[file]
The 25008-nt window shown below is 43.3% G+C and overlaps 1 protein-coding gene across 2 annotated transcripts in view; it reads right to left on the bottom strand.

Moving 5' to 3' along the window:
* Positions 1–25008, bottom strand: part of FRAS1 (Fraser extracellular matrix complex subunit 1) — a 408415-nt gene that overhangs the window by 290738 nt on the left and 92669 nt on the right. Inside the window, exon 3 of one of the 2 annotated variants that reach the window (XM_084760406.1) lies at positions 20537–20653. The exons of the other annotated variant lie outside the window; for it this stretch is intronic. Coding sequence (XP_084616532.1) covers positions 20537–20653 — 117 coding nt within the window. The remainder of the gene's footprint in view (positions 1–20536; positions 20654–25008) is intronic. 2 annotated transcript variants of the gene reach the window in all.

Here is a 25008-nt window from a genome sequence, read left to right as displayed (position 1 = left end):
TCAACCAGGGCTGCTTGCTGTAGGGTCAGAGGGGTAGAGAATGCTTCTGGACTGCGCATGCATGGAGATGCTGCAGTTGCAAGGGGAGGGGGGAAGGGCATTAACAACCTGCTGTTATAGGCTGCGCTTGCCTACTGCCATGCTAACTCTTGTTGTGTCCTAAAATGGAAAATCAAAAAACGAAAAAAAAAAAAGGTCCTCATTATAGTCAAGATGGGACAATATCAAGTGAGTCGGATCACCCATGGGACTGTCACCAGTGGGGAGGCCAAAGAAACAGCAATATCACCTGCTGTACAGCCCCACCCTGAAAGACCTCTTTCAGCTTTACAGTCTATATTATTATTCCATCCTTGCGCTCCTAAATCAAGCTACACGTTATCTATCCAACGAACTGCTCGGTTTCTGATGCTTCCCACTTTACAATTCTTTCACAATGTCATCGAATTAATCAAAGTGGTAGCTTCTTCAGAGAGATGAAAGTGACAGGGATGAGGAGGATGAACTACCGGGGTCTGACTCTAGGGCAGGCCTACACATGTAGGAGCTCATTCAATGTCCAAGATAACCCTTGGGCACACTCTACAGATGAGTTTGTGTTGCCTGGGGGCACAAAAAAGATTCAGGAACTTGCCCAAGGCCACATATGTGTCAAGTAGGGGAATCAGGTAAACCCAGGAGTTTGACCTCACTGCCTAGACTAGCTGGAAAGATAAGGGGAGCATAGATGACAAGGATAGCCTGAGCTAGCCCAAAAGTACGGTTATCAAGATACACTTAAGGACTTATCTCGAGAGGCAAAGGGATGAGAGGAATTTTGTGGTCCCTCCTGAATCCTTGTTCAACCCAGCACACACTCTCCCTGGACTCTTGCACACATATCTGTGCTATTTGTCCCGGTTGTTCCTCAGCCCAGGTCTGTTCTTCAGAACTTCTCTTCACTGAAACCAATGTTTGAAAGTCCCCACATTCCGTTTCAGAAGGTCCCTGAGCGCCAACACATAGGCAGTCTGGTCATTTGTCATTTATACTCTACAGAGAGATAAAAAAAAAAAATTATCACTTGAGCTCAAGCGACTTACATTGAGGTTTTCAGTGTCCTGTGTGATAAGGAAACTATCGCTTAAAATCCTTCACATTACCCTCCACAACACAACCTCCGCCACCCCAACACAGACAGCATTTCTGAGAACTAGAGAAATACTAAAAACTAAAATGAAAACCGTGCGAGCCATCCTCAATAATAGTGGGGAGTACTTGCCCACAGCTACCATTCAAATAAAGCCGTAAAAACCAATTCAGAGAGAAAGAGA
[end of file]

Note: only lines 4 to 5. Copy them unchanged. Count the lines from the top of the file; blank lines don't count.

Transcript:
Here is a 25008-nt window from a genome sequence, read left to right as displayed (position 1 = left end):
TCAACCAGGGCTGCTTGCTGTAGGGTCAGAGGGGTAGAGAATGCTTCTGGACTGCGCATGCATGGAGATGCTGCAGTTGCAAGGGGAGGGGGGAAGGGCATTAACAACCTGCTGTTATAGGCTGCGCTTGCCTACTGCCATGCTAACTCTTGTTGTGTCCTAAAATGGAAAATCAAAAAACGAAAAAAAAAAAAGGTCCTCATTATAGTCAAGATGGGACAATATCAAGTGAGTCGGATCACCCATGGGACTGTCACCAGTGGGGAGGCCAAAGAAACAGCAATATCACCTGCTGTACAGCCCCACCCTGAAAGACCTCTTTCAGCTTTACAGTCTATATTATTATTCCATCCTTGCGCTCCTAAATCAAGCTACACGTTATCTATCCAACGAACTGCTCGGTTTCTGATGCTTCCCACTTTACAATTCTTTCACAATGTCATCGAATTAATCAAAGTGGTAGCTTCTTCAGAGAGATGAAAGTGACAGGGATGAGGAGGATGAACTACCGGGGTCTGACTCTAGGGCAGGCCTACACATGTAGGAGCTCATTCAATGTCCAAGATAACCCTTGGGCACACTCTACAGATGAGTTTGTGTTGCCTGGGGGCACAAAAAAGATTCAGGAACTTGCCCAAGGCCACATATGTGTCAAGTAGGGGAATCAGGTAAACCCAGGAGTTTGACCTCACTGCCTAGACTAGCTGGAAAGATAAGGGGAGCATAGATGACAAGGATAGCCTGAGCTAGCCCAAAAGTACGGTTATCAAGATACACTTAAGGACTTATCTCGAGAGGCAAAGGGATGAGAGGAATTTTGTGGTCCCTCCTGAATCCTTGTTCAACCCAGCACACACTCTCCCTGGACTCTTGCACACATATCTGTGCTATTTGTCCCGGTTGTTCCTCAGCCCAGGTCTGTTCTTCAGAACTTCTCTTCACTGAAACCAATGTTTGAAAGTCCCCACATTCCGTTTCAGAAGGTCCCTGAGCGCCAACACATAGGCAGTCTGGTCATTTGTCATTTATACTCTACAGAGAGATAAAAAAAAAAAATTATCACTTGAGCTCAAGCGACTTACATTGAGGTTTTCAGTGTCCTGTGTGATAAGGAAACTATCGCTTAAAATCCTTCACATTACCCTCCACAACACAACCTCCGCCACCCCAACACAGACAGCATTTCTGAGAACTAGAGAAATACTAAAAACTAAAATGAAAACCGTGCGAGCCATCCTCAATAATAGTGGGGAGTACTTGCCCACAGCTACCATTCAAATAAAGCCGTAAAAACCAATTCAGAGAGAAAGAGA